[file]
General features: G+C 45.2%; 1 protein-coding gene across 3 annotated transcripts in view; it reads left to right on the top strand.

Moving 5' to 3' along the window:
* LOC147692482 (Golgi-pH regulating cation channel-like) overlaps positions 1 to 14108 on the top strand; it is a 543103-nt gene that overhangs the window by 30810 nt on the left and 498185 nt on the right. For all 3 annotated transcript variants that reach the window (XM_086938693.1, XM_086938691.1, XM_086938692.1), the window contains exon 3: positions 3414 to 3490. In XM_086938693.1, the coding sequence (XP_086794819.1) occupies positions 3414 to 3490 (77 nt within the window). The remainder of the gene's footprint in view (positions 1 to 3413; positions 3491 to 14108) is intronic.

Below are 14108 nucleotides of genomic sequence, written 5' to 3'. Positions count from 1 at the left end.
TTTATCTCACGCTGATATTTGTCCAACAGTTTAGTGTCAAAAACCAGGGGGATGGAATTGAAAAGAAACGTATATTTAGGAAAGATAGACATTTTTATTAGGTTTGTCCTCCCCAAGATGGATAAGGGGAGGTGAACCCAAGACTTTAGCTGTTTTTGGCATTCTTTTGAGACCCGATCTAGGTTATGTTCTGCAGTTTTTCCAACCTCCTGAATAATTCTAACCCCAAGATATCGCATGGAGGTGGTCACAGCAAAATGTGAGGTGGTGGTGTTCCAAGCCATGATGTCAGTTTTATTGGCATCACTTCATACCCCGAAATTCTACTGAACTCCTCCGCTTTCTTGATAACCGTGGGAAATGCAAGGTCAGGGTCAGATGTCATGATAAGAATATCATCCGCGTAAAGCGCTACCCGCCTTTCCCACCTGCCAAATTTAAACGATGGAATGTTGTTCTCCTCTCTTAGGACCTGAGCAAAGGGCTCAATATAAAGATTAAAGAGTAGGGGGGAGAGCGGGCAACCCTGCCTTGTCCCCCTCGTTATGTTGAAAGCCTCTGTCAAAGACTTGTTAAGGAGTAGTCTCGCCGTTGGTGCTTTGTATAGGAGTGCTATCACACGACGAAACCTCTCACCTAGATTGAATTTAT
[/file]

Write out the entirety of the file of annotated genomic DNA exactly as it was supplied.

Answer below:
General features: G+C 45.2%; 1 protein-coding gene across 3 annotated transcripts in view; it reads left to right on the top strand.

Moving 5' to 3' along the window:
* LOC147692482 (Golgi-pH regulating cation channel-like) overlaps positions 1 to 14108 on the top strand; it is a 543103-nt gene that overhangs the window by 30810 nt on the left and 498185 nt on the right. For all 3 annotated transcript variants that reach the window (XM_086938693.1, XM_086938691.1, XM_086938692.1), the window contains exon 3: positions 3414 to 3490. In XM_086938693.1, the coding sequence (XP_086794819.1) occupies positions 3414 to 3490 (77 nt within the window). The remainder of the gene's footprint in view (positions 1 to 3413; positions 3491 to 14108) is intronic.

Below are 14108 nucleotides of genomic sequence, written 5' to 3'. Positions count from 1 at the left end.
TTTATCTCACGCTGATATTTGTCCAACAGTTTAGTGTCAAAAACCAGGGGGATGGAATTGAAAAGAAACGTATATTTAGGAAAGATAGACATTTTTATTAGGTTTGTCCTCCCCAAGATGGATAAGGGGAGGTGAACCCAAGACTTTAGCTGTTTTTGGCATTCTTTTGAGACCCGATCTAGGTTATGTTCTGCAGTTTTTCCAACCTCCTGAATAATTCTAACCCCAAGATATCGCATGGAGGTGGTCACAGCAAAATGTGAGGTGGTGGTGTTCCAAGCCATGATGTCAGTTTTATTGGCATCACTTCATACCCCGAAATTCTACTGAACTCCTCCGCTTTCTTGATAACCGTGGGAAATGCAAGGTCAGGGTCAGATGTCATGATAAGAATATCATCCGCGTAAAGCGCTACCCGCCTTTCCCACCTGCCAAATTTAAACGATGGAATGTTGTTCTCCTCTCTTAGGACCTGAGCAAAGGGCTCAATATAAAGATTAAAGAGTAGGGGGGAGAGCGGGCAACCCTGCCTTGTCCCCCTCGTTATGTTGAAAGCCTCTGTCAAAGACTTGTTAAGGAGTAGTCTCGCCGTTGGTGCTTTGTATAGGAGTGCTATCACACGACGAAACCTCTCACCTAGATTGAATTTAT